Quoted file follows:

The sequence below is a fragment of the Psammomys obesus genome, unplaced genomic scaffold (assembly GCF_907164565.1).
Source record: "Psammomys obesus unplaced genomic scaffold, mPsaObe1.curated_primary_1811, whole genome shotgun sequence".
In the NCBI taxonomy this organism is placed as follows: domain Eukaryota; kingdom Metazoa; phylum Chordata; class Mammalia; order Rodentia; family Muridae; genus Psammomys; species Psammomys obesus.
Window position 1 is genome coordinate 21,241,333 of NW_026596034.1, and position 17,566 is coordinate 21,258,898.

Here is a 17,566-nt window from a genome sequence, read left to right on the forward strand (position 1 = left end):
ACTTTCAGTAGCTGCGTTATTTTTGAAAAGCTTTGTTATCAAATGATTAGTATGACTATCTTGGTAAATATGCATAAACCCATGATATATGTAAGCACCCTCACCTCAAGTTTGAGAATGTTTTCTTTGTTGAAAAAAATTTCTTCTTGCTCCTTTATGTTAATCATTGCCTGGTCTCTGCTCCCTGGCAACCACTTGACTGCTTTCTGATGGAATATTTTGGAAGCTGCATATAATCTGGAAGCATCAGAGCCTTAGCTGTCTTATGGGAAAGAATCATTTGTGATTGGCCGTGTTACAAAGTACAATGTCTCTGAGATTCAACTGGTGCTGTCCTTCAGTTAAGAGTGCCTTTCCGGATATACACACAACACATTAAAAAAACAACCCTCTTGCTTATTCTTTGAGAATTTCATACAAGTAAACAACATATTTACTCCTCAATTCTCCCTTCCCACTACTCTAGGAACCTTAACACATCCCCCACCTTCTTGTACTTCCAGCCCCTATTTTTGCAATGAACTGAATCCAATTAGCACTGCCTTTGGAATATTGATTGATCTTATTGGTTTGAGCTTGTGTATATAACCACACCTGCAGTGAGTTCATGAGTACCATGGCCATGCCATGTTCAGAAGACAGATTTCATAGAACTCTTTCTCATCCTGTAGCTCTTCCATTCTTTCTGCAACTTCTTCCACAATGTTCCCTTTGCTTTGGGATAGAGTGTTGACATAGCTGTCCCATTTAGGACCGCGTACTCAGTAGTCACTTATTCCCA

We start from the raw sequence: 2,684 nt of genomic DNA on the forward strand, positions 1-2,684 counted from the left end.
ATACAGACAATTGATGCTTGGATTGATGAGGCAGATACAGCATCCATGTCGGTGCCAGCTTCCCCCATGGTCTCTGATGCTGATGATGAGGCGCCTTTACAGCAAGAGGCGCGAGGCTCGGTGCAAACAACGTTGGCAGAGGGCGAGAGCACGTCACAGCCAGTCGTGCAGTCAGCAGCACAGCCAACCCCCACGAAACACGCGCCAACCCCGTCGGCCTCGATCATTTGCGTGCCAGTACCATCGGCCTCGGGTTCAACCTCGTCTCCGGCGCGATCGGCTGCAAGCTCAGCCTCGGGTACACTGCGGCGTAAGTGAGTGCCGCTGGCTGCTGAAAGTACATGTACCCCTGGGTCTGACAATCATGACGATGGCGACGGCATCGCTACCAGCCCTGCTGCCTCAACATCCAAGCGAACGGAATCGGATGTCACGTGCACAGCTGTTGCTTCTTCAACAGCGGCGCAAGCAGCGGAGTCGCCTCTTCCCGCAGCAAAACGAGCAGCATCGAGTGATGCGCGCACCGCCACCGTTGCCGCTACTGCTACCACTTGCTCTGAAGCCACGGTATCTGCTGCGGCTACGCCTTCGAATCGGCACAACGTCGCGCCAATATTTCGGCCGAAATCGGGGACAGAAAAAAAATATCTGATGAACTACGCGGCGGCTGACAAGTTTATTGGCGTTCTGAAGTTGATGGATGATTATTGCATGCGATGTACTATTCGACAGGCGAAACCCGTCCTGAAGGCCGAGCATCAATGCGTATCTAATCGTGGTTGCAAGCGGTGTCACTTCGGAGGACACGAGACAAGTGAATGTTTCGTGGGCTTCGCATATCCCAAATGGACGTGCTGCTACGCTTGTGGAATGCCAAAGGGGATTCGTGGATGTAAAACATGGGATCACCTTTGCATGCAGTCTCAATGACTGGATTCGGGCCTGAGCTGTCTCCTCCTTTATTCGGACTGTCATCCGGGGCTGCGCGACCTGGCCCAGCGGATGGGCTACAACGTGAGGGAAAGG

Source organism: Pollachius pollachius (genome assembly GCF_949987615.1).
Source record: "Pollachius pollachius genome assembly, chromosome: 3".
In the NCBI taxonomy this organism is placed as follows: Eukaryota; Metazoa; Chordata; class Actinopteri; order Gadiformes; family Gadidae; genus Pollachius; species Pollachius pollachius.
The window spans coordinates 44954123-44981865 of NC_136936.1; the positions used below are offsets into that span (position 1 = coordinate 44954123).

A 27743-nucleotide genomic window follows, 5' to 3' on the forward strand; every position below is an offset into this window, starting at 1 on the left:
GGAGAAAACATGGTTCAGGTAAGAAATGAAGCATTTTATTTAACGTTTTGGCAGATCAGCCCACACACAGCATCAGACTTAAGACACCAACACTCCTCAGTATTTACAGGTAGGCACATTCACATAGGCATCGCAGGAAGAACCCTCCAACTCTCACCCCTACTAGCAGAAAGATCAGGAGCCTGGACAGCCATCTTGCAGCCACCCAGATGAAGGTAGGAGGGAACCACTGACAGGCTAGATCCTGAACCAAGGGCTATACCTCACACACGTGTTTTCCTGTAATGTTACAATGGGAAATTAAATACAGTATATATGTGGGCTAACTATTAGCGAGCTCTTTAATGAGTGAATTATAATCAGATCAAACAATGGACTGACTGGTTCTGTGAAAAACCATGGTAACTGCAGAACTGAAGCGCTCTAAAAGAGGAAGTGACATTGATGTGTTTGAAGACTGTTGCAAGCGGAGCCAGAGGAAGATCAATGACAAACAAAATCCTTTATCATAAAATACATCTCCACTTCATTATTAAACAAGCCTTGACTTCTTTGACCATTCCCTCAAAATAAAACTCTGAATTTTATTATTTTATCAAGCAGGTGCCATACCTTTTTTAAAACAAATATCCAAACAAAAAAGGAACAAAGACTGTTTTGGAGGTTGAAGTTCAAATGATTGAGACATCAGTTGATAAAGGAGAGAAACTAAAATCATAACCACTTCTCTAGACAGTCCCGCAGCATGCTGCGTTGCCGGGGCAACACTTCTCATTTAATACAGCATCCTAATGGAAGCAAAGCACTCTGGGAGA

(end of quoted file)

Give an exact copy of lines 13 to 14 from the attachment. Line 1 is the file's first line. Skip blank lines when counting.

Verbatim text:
A 27743-nucleotide genomic window follows, 5' to 3' on the forward strand; every position below is an offset into this window, starting at 1 on the left:
GGAGAAAACATGGTTCAGGTAAGAAATGAAGCATTTTATTTAACGTTTTGGCAGATCAGCCCACACACAGCATCAGACTTAAGACACCAACACTCCTCAGTATTTACAGGTAGGCACATTCACATAGGCATCGCAGGAAGAACCCTCCAACTCTCACCCCTACTAGCAGAAAGATCAGGAGCCTGGACAGCCATCTTGCAGCCACCCAGATGAAGGTAGGAGGGAACCACTGACAGGCTAGATCCTGAACCAAGGGCTATACCTCACACACGTGTTTTCCTGTAATGTTACAATGGGAAATTAAATACAGTATATATGTGGGCTAACTATTAGCGAGCTCTTTAATGAGTGAATTATAATCAGATCAAACAATGGACTGACTGGTTCTGTGAAAAACCATGGTAACTGCAGAACTGAAGCGCTCTAAAAGAGGAAGTGACATTGATGTGTTTGAAGACTGTTGCAAGCGGAGCCAGAGGAAGATCAATGACAAACAAAATCCTTTATCATAAAATACATCTCCACTTCATTATTAAACAAGCCTTGACTTCTTTGACCATTCCCTCAAAATAAAACTCTGAATTTTATTATTTTATCAAGCAGGTGCCATACCTTTTTTAAAACAAATATCCAAACAAAAAAGGAACAAAGACTGTTTTGGAGGTTGAAGTTCAAATGATTGAGACATCAGTTGATAAAGGAGAGAAACTAAAATCATAACCACTTCTCTAGACAGTCCCGCAGCATGCTGCGTTGCCGGGGCAACACTTCTCATTTAATACAGCATCCTAATGGAAGCAAAGCACTCTGGGAGA